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The Catholic Thing

  • Summary: 

    Could it be true that Islam is not a religion? St. Thomas Aquinas, in defining religion, utilizes Cicero’s broad characterization according to which religion  “consists in offering service and ceremonial rites or worship” to “some superior nature that men call divine.” Aquinas adds that this definition applies to religion in general, but that further specifications may be derived from revelation:

    It belongs to the dictate of natural reason that man should do something through reverence for God. But that he should do this or that determinate thing does not belong to the dictate of natural reason, but is established by Divine or human law.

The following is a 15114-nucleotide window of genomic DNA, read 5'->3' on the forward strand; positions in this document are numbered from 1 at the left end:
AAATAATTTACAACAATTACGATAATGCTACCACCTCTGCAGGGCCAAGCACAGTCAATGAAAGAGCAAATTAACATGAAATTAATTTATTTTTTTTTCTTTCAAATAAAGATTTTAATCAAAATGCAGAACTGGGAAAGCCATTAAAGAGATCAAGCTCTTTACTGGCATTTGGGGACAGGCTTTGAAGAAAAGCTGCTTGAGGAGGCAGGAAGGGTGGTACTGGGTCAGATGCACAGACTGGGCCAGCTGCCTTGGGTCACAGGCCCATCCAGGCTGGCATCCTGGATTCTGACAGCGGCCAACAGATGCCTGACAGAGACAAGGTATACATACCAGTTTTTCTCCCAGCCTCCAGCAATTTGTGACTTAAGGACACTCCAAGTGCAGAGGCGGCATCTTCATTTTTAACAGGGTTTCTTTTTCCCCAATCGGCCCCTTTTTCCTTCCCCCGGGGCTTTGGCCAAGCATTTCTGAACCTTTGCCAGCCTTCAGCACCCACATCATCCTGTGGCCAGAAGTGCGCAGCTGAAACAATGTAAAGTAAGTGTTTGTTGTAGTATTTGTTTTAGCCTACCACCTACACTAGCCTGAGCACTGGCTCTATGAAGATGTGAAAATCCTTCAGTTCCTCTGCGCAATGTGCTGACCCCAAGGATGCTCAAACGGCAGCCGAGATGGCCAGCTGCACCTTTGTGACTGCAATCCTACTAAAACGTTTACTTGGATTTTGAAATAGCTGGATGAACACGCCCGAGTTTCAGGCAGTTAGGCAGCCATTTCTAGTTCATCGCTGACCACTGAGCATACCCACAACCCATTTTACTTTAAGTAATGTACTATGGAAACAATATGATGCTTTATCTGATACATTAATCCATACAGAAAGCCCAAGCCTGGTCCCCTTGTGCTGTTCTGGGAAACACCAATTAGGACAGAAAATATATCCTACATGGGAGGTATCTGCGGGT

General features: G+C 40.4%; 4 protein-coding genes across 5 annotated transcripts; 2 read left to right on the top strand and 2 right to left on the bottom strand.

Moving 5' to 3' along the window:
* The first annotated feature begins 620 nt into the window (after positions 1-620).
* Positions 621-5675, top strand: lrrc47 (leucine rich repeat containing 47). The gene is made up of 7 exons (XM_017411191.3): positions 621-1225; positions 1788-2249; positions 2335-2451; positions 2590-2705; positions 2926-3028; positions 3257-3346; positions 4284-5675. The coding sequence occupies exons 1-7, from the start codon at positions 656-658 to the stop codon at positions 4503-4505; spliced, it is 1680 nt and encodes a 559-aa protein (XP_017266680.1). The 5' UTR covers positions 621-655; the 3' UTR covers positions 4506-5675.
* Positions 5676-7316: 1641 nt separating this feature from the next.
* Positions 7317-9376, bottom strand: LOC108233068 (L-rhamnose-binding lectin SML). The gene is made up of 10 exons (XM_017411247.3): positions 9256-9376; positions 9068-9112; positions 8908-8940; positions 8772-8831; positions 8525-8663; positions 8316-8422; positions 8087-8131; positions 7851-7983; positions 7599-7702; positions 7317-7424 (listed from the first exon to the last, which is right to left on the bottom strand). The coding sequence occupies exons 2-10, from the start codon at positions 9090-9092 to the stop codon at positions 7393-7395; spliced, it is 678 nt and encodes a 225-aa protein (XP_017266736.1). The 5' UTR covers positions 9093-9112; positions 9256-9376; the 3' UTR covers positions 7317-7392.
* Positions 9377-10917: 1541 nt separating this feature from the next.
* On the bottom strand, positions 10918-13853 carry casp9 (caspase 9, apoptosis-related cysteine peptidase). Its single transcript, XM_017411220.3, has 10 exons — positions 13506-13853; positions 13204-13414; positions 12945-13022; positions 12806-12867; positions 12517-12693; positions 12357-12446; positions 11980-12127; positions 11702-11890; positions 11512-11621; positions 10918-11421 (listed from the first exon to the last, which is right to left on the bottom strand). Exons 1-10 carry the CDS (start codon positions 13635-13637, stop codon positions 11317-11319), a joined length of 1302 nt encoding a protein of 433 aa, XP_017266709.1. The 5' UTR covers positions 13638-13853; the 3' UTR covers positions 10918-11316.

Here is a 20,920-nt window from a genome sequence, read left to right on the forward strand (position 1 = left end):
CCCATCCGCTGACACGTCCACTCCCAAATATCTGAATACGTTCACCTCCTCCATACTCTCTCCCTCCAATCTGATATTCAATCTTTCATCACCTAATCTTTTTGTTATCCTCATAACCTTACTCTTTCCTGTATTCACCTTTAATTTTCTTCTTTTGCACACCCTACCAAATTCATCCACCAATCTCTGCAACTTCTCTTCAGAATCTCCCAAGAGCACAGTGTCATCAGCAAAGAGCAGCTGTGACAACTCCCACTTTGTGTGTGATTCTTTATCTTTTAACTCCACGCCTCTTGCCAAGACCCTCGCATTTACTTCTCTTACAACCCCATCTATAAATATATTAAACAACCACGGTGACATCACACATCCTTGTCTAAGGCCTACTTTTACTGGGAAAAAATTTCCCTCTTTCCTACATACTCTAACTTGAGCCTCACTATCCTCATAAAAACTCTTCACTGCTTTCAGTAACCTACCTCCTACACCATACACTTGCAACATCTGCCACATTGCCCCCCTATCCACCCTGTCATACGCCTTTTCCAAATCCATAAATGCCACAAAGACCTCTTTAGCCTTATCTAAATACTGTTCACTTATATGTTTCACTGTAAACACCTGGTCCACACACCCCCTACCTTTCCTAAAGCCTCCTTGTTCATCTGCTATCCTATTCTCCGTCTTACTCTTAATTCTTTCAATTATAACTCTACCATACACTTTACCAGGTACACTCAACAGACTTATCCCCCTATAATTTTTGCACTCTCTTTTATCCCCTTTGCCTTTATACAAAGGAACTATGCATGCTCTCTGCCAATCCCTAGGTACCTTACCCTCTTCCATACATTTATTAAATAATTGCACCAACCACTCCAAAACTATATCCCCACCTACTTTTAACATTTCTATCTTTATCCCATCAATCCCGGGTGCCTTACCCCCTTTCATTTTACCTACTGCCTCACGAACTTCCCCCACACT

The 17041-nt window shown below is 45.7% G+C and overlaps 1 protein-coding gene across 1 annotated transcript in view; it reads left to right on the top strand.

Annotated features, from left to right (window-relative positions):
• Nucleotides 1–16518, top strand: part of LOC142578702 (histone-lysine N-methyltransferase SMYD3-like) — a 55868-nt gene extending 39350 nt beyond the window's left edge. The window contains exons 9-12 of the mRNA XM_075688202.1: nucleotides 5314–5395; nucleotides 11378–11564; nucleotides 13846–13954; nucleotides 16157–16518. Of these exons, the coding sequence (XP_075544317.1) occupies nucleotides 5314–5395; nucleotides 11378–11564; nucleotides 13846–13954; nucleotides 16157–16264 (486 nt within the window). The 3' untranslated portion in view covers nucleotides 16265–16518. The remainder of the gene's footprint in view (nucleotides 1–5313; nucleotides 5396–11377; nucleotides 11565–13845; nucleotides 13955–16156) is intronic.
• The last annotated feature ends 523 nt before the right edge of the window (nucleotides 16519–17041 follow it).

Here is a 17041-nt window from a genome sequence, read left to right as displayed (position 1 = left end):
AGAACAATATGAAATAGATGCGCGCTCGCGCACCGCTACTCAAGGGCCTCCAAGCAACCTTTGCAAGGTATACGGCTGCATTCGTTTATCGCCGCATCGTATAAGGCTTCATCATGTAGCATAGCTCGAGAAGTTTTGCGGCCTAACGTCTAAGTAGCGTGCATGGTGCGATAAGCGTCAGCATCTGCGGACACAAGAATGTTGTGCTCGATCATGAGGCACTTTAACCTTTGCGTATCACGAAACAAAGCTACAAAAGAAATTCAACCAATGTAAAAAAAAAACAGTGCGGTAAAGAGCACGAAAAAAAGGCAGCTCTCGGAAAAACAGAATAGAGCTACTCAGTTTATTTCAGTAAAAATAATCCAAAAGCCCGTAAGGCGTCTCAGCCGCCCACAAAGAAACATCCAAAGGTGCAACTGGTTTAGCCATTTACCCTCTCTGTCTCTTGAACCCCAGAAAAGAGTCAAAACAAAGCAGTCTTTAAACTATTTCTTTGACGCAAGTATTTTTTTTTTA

• Summary: 

    The Golden Rule, in its negative or positive formulations, is incorporated not only in Christianity (Matt. 7:12), where Jesus declares it is a summary of “the law and the prophets,” but also in other major religions. For example, in Judaism, “What is hateful to you, do not do to your neighbor”; in Hinduism, “Let no man do to another that which would be repugnant to himself”’; in Buddhism, “Hurt not others in ways that you yourself would find hurtful”; in Confucianism, “What you do not want done to yourself, do not do unto others.”

    I took this as evidence of the relative universality of rational ethical principles in the world. But in Islam, I could find nothing of the sort, rather just the opposite – a reverse Golden Rule, so to speak: “Muhammad is the messenger of Allah. Be merciful to one another, but ruthless to the unbelievers” (Qur’an 48:29); “Never take unbelievers for friends” (3:28). Furthermore, the commands in the Qur’an to slay the unbelievers wherever they find them (2:191), not befriend them (3:28), fight them and show them harshness (9:123), and smite their heads (47:4) – accentuate distance from the Golden Rule.

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